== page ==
WolfGANG Sessions #23

A Wild Night of Chamber Music

2024-05-04 21:00 2024-05-04 23:00 60 Canada/Eastern 🎟 NAC: WolfGANG Sessions #23


In-person event

WolfGANG Sessions at Club SAW is a night of music that is sure to entertain. Grab your adventurous friends and take them out for a wild night of chamber music with your favourite musicians from the NAC Orchestra. 

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Club SAW,67 Nicholas Street,Ottawa,Canada
Sat, May 4, 2024

≈ 90 minutes · With intermission

Last updated: April 19, 2024


DOBRINKA TABAKOVA The Smile of Flamboyant Wings for string quartet (8 min) 
Jessica Linnebach, violin 
Emily Kruspe, violin 
Carissa Klopoushak, viola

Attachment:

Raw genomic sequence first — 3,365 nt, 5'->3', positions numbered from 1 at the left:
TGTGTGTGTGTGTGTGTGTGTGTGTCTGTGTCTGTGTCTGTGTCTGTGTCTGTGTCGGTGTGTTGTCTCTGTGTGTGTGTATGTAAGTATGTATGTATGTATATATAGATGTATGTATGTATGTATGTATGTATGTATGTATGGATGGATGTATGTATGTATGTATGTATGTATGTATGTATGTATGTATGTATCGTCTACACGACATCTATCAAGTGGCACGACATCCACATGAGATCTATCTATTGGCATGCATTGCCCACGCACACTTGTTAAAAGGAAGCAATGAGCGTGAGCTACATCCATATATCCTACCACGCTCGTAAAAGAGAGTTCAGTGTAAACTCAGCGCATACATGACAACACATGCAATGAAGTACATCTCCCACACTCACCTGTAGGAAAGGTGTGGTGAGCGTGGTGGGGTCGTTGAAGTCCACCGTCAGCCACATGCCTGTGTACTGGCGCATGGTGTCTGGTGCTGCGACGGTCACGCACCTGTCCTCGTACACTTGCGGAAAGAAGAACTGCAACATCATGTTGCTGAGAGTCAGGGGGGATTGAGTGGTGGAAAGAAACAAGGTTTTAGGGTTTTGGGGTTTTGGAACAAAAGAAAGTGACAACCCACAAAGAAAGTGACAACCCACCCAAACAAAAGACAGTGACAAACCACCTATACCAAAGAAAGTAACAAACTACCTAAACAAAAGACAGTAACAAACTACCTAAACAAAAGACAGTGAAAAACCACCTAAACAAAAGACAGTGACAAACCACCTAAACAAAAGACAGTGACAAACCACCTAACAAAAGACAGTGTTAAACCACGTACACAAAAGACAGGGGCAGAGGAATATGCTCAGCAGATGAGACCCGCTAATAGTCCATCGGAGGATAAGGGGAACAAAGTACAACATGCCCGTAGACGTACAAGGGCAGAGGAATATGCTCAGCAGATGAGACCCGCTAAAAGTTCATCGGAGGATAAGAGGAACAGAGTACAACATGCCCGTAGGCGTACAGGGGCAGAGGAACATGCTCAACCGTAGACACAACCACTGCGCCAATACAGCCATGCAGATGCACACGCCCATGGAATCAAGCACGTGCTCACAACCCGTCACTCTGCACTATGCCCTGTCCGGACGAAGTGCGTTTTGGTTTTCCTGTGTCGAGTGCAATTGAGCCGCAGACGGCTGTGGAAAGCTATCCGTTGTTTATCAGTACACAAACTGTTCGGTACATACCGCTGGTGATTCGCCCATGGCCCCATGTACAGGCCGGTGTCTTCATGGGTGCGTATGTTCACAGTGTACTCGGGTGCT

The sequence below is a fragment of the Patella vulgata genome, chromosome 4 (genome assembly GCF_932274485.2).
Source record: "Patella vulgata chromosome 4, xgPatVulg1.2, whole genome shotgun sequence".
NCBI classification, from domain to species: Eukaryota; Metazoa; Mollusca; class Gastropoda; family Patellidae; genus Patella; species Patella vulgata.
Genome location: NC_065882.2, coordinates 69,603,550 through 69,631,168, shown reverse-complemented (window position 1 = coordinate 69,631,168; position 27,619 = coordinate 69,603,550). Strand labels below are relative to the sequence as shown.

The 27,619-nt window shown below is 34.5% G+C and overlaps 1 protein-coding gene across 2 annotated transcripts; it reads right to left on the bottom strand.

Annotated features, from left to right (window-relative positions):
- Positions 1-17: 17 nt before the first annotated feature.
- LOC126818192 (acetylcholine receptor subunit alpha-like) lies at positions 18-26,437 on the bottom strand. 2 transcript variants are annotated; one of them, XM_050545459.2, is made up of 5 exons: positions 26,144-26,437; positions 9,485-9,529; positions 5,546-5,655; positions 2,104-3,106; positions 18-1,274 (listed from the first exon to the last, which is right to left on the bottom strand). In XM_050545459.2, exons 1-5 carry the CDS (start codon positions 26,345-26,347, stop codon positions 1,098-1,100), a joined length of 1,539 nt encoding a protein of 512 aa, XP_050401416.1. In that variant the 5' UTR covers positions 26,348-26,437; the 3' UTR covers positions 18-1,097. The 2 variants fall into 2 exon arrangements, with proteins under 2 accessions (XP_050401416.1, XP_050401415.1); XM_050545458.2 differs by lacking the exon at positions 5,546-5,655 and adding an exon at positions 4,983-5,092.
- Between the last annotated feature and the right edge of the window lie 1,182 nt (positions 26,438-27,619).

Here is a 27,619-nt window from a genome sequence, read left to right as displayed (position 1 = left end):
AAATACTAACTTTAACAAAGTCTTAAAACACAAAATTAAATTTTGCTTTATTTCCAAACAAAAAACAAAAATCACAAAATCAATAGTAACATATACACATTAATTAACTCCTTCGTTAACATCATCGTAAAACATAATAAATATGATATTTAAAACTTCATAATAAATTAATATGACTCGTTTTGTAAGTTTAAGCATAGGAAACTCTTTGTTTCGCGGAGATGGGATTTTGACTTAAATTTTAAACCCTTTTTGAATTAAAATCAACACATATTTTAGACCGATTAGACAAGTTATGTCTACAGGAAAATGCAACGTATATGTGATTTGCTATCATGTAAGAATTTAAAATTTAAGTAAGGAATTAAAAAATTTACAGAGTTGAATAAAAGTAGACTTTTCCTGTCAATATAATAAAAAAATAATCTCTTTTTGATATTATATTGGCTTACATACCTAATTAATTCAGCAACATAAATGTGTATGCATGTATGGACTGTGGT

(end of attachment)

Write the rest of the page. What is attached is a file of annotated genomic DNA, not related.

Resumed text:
Rachel Mercer, cello 

DINUK WIJERATNE The Disappearance of Lisa Gherardini for string quartet (10 min) 
Jessica Linnebach, violin 
Emily Kruspe, violin 
Carissa Klopoushak, viola 
Rachel Mercer, cello 


DAVID BRUCE Gumboots for clarinet and string quartet (22 min) 
Sean Rice, clarinet
Jessica Linnebach, violin 
Emily Kruspe, violin 
Carissa Klopoushak, viola 
Rachel Mercer, cello 

Sean Rice, host 

© 2019 Dobrinka Tabakova/Valonious Press. All rights reserved.
Gumboots  by David Bruce  Copyright © 2008 by Red Balloon Music. All rights reserved. Sole Agent: Bill Holab Music. 



The Smile of Flamboyant Wings for string quartet

Dobrinka Tabakova (b. 1980) is a composer of “exciting, deeply moving” music (The Washington Times), with “glowing tonal harmonies and grand, sweeping gestures [which] convey a huge emotional depth” (The Strad). She has been commissioned by the Royal Philharmonic Society, BBC Radio 3, and the European Broadcasting Union. Her debut profile album String Paths, on ECM Records, was nominated for a Grammy in 2014. In 2017 she was appointed composer-in-residence with the BBC Concert Orchestra. An album of her orchestral works, recorded by the Halle Orchestra, was released in October 2023.